Review of Parallax Vision
by Bruce Cumings
This review appeared in the Fall 2000 issue of the Journal of Asia-Pacific Affairs
In his latest work, Bruce Cumings, who has generated more controversy than any other Korea specialist, expands his provocative, contrarian perspective to the entire Asia-Pacific region and particularly the U.S. view of East Asia. The message in Cumings' metaphor of parallax vision is an old one: No one is so blind as he who will not see. Without recapitulating Cumings' entire metaphor, his basic thesis is that how we see the "other" tells us more about ourselves that it does about them (just as a review tells us more about the reviewer than the author).
Cumings argues "A deep, abiding, and often unexamined 'consensus' is so rooted in the United States that it is not a matter for conscious reflection...and therefore Americans conceive of themselves as a people without ideology." To Cumings, this unexamined consensus is more mysterious and inscrutable than anything found in the Orient. Cumings seeks to unearth the origins of this conventional wisdom, as an archaeologist digs up the physical origins of a society or a genealogist traces the descent of a family.
Cumings finds the origin of ideological misperceptions about East Asia in the hegemony of Western liberalism. He excoriates "(t)he American (who) locates something familiar...abroad (and) declares it to be liberal and therefore Good (or)...locates something unfamiliar and...declares it illiberal and therefore Bad." Instead, in analyzing East Asia Cumings wants to follow Barthes who "used Japan not as a mirror to reflect back to the West what is good and true and sadly lacking there...but as a system of difference to develop a radical critique of the West and its assumptions."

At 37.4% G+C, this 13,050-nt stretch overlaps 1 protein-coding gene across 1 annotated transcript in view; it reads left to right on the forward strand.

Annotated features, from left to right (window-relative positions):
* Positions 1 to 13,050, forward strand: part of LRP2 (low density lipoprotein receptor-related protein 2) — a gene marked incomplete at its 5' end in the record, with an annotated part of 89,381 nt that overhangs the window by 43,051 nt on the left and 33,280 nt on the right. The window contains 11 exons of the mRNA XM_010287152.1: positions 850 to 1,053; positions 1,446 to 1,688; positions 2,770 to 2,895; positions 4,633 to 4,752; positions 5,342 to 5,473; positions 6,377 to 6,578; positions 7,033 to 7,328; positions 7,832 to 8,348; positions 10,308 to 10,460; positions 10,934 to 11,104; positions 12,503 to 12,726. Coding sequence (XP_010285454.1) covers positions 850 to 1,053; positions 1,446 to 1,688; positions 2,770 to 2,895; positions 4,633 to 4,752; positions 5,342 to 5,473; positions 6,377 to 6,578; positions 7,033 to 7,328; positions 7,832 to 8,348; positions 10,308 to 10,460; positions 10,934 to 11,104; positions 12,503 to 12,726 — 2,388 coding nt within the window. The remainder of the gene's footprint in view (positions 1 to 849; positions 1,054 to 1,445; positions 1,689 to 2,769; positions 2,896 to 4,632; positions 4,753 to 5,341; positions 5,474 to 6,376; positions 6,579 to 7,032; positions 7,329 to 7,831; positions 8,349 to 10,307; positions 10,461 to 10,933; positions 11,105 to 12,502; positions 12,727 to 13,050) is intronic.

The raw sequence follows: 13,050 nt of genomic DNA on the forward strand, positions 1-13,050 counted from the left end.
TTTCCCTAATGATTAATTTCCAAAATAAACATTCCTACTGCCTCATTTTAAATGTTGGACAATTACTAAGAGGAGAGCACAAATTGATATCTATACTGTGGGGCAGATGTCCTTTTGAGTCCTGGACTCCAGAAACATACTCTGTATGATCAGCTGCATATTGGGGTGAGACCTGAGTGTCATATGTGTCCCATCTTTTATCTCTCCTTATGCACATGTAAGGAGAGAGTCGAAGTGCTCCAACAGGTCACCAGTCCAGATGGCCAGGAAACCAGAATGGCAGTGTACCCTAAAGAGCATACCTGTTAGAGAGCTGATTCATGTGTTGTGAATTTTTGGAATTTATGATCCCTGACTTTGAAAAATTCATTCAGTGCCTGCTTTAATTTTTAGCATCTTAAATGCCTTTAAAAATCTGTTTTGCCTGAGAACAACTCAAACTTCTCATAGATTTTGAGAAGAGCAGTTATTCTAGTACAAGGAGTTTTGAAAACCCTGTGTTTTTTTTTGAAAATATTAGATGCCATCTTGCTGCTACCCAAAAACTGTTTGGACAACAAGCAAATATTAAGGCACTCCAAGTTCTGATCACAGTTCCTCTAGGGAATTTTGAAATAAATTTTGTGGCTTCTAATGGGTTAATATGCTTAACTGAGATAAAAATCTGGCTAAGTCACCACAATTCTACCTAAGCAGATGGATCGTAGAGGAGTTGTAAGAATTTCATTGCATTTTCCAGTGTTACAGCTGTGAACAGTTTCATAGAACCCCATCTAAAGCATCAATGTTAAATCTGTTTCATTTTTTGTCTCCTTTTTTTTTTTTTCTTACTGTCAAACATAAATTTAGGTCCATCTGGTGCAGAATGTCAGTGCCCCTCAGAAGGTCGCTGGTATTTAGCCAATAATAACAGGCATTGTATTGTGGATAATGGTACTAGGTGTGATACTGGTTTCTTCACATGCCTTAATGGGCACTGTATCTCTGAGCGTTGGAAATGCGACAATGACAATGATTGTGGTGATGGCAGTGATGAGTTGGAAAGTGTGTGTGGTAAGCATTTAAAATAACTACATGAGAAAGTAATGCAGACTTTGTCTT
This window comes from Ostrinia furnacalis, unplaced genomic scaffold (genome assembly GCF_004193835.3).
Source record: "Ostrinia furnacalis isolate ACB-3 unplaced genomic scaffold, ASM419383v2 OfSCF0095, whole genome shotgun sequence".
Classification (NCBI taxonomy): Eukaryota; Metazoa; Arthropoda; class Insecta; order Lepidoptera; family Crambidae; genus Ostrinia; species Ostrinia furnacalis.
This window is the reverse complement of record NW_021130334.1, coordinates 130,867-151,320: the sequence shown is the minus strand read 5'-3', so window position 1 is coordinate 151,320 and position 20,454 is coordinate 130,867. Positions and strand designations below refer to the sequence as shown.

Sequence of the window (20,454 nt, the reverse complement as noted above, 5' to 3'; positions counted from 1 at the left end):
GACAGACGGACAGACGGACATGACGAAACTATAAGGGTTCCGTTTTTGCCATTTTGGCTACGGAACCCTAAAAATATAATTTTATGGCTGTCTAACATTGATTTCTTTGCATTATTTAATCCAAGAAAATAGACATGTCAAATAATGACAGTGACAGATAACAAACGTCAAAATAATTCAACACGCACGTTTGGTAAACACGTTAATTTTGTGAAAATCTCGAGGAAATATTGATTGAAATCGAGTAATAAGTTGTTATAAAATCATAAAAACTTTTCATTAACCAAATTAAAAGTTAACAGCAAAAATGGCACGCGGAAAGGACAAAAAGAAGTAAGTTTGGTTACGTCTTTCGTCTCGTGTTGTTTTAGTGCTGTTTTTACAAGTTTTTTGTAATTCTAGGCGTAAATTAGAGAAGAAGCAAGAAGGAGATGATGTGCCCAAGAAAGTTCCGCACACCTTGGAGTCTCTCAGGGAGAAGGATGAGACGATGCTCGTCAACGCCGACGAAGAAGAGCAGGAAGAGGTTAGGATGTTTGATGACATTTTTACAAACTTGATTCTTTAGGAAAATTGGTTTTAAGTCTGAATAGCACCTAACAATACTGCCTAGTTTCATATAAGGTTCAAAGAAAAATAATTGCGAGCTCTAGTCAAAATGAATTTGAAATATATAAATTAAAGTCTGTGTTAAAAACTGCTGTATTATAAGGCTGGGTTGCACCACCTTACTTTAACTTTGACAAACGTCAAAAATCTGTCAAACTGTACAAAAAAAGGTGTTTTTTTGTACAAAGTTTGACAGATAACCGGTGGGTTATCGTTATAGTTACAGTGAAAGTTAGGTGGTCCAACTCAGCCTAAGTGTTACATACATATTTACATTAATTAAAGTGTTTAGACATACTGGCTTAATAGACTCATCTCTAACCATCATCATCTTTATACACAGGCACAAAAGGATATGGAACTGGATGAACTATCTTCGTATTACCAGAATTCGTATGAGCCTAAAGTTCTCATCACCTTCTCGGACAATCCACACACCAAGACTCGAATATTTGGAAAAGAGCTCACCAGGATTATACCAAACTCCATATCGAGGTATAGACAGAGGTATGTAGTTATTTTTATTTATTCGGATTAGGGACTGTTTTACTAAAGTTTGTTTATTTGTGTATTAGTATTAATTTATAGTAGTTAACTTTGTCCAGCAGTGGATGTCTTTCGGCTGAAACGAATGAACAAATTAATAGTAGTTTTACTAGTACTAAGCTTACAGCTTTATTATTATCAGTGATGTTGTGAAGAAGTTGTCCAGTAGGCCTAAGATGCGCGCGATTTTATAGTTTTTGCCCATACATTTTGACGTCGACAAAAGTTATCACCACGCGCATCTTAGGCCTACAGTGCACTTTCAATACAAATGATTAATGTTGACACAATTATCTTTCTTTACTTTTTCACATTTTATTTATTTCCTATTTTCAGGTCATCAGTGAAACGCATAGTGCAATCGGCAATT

Cumings' critical method yields great insight into the sources of misperceptions that exacerbate conflict in the Pacific rim. He holds that not just the popular media but also policymakers in the U.S. have fundamentally misunderstood what the North Korean regime was thinking during the nuclear crisis, how Japan relates to the international system, how the colonial experience has shaped the contemporary regimes in East Asia, how the growth of civil society and democratization have interacted in East Asian nations, and how the hegemonic position of the U.S. impacts the Pacific region.
One has come to expect Cumings to challenge conventional doctrine about Korea, and he does not disappoint here. Cumings rejects the image of North Korea as a crazy, unpredictable, rogue regime. He argues that North Korea is not really hard to understand because "its mind is concentrated by the power asymmetries," but that analysts in the U.S. do not have any "felt necessity to know (the) enemy." To most Americans the Korean civil war is a long ago, forgotten war, but the legacy of that conflict is "something the Pyongyang leadership deals with every day."